Lets be honest: The entire YoRHa plot was crap. Start to finish. It NEVER fit in XIV at all. They realized that at the outset and never particularly tried to make it fit except with a vague veneer to give the Dwarves a reason to be there and thus have at least some connection to the First. But it never really worked.

Mechanically the raids are fun, the locations are neat, and the music is awesome. But that’s it. These are set piece guest raids that do not do anything in terms of the XIV world or story. The only way to really get anything out of it is to have played Automata.

I know that because I played Automata between when 5.3 (Bunker) and 5.5 (Tower) came out, and it changes how I view the whole thing. All the references suddenly make sense. I get who these people are and why I’m supposed to care about them entirely because I know it all from Automata. It makes no damn sense whatsoever if you’re just an XIV player.

The Ivalice raids had the same problem, except a place like Dalmasca could reasonably exist on the Source and so at least whats going on there is plausible, even if it was really aimed at fans of the Ivalice setting. They could go somewhere with what happened there in the story in the future. They can’t do that with YoRHa in any way whatsoever. It’s a total dead end. That the story doesn’t end in a way that makes sense just fits with the general theme of it never making sense at all in XIV.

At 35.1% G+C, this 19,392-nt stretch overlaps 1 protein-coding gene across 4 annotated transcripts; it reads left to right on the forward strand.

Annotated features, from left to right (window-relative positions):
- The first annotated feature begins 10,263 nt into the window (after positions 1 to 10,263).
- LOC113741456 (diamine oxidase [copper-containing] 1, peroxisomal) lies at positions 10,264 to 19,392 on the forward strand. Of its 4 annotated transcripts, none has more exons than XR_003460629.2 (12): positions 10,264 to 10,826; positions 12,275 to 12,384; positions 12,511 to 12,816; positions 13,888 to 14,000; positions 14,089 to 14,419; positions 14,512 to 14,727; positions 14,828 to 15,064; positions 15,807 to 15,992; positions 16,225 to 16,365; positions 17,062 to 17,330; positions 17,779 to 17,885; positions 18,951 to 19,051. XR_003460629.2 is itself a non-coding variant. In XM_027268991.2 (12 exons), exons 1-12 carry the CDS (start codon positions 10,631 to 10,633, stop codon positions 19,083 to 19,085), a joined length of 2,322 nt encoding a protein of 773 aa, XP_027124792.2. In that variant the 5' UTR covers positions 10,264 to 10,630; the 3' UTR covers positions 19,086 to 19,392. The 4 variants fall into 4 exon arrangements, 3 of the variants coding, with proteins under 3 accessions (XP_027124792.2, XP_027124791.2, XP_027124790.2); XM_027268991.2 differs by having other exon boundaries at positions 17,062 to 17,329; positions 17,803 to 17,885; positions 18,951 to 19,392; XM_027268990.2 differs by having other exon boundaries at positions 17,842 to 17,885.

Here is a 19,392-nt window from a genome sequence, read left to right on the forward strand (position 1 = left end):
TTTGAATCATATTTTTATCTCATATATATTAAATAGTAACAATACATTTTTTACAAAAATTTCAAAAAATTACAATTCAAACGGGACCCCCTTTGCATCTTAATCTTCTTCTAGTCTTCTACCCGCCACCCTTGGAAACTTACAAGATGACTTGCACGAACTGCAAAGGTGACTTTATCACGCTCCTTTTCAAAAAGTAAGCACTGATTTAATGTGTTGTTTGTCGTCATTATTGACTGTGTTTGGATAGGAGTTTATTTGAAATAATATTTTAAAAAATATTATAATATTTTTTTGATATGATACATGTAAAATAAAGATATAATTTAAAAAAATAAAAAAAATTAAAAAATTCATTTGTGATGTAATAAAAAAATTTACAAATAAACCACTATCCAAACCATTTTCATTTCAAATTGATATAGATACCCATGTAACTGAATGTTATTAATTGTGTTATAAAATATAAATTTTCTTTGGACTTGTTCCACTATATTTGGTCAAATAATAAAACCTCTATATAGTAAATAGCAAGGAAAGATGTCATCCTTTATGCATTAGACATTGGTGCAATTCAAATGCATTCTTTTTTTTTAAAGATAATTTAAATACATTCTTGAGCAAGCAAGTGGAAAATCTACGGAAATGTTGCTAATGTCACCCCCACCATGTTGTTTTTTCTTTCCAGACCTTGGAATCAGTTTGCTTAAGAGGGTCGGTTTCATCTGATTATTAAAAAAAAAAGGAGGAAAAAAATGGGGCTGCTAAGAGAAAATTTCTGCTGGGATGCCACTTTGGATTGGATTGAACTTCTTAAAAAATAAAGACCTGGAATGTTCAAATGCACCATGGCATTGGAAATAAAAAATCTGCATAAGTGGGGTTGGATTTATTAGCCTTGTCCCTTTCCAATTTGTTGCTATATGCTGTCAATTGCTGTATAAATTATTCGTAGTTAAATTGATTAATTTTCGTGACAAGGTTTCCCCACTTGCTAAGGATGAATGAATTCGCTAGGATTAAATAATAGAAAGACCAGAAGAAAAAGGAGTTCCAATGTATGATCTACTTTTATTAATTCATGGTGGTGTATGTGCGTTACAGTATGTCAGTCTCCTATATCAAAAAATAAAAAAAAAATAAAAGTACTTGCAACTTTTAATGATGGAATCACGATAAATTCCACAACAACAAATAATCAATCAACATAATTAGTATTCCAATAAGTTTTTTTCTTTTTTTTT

Crystal Tower and Mhach both worked far better because CT obviously had strong ties to the XIV world even back then (and even stronger now), while Mhach worked because the War of the Magi is a key part of the history in XIV and influenced a lot of things that we saw before we ever got there. These clearly tie very strongly into the world and exploring them adds to the lore. The last two guest raids are their own thing, focused more on the guest designer’s stuff than the game they’re actually in.